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Journal of Craniofacial Surgery:
doi: 10.1097/SCS.0b013e31824b9c45
Original Articles

Factors Related to Blood Loss During Fronto-Orbital Advancement

Seruya, Mitchel MD*; Oh, Albert K. MD; Rogers, Gary F. MD, JD, MBA, MPH; Boyajian, Michael J. MD; Myseros, John S. MD; Yaun, Amanda L. MD; Keating, Robert F. MD

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Abstract

Background: Blood loss during fronto-orbital advancement (FOA) remains a significant potential source of morbidity. This study explored variables that might correlate with calculated blood loss (CBL) during this procedure.

Methods: The authors reviewed infants with craniosynostosis who underwent primary FOA (1997–2009). Patient demographics, operative time, and mean arterial pressure (MAP) were recorded. Serial MAPs were averaged for a MAPmean and subtracted from preoperative baseline to calculate MAP%decrease. This provided indicators of both absolute and relative hypotension, respectively. Calculated blood loss was based on preoperative/postoperative hemoglobin values and transfusion volumes and accounted for hemodilutional effects.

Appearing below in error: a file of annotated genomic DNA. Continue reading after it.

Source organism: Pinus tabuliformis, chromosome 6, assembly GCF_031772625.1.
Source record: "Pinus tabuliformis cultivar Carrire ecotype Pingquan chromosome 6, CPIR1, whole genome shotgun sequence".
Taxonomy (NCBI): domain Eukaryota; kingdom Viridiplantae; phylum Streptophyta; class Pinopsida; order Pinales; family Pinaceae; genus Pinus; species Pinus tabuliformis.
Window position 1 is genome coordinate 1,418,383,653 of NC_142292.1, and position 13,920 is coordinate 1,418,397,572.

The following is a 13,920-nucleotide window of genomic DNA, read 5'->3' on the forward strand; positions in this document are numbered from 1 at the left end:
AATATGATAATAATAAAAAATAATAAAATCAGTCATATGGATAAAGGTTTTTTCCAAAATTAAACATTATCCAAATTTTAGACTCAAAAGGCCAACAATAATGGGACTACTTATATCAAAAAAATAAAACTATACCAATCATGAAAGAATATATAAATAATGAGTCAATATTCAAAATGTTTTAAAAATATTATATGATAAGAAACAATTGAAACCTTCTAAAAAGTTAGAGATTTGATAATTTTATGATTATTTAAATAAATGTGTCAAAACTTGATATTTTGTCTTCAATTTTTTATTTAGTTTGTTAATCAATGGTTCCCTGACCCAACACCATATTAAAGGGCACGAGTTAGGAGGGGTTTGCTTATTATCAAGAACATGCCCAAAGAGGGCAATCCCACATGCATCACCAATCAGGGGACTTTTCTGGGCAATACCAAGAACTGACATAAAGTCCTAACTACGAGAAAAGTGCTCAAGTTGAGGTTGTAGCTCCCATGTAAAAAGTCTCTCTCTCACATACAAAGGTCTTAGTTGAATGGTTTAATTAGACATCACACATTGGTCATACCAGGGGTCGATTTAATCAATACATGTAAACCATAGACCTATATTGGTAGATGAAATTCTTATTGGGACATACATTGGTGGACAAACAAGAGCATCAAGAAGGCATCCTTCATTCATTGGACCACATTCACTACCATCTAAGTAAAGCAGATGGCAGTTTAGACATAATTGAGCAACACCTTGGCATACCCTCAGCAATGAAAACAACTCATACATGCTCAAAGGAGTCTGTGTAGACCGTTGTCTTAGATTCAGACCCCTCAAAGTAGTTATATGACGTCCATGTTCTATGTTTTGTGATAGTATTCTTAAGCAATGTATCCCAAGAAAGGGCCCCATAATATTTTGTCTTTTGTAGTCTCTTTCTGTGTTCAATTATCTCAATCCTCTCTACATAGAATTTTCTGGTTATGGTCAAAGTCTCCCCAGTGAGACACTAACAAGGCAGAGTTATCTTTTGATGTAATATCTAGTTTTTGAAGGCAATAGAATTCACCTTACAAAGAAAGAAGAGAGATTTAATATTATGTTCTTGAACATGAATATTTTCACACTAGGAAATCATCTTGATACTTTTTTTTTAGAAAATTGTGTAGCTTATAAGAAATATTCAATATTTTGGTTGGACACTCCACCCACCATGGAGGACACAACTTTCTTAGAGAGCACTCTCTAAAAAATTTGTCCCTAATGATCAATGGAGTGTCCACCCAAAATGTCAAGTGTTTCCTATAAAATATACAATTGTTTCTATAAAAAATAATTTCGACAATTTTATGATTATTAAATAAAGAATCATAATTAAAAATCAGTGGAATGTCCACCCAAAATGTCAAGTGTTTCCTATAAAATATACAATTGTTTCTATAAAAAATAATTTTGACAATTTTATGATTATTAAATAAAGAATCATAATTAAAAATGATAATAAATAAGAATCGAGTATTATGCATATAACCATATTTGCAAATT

Results: Ninety infants underwent FOA at an average age of 10.7 ±12.9 months and mean weight of 9.0 ± 7.0 kg. Average operative time was 4.2 hours, and intraoperative MAP was 56.1 mm Hg, 22.6% lower than baseline. Mean CBL was 259.3 mL, or 39.3% of estimated blood volume, negatively correlating with surgical age (r = −0.033, P < 0.05) and positively trending with operative time (r = 0.55, P < 0.05). Absolute hypotension was associated with greater blood loss, as demonstrated by an inverse relationship between CBL and MAPmean (r = −0.19, P < 0.05). From the perspective of relative hypotension, no association was found between CBL and MAP%decrease.

Conclusions: Greater operative efficiency and deferring operative correction to a later age may diminish blood loss during FOA. The study results also raise serious concerns regarding the hemodynamic benefits of controlled systemic hypotension.

© 2012 Mutaz B. Habal, MD

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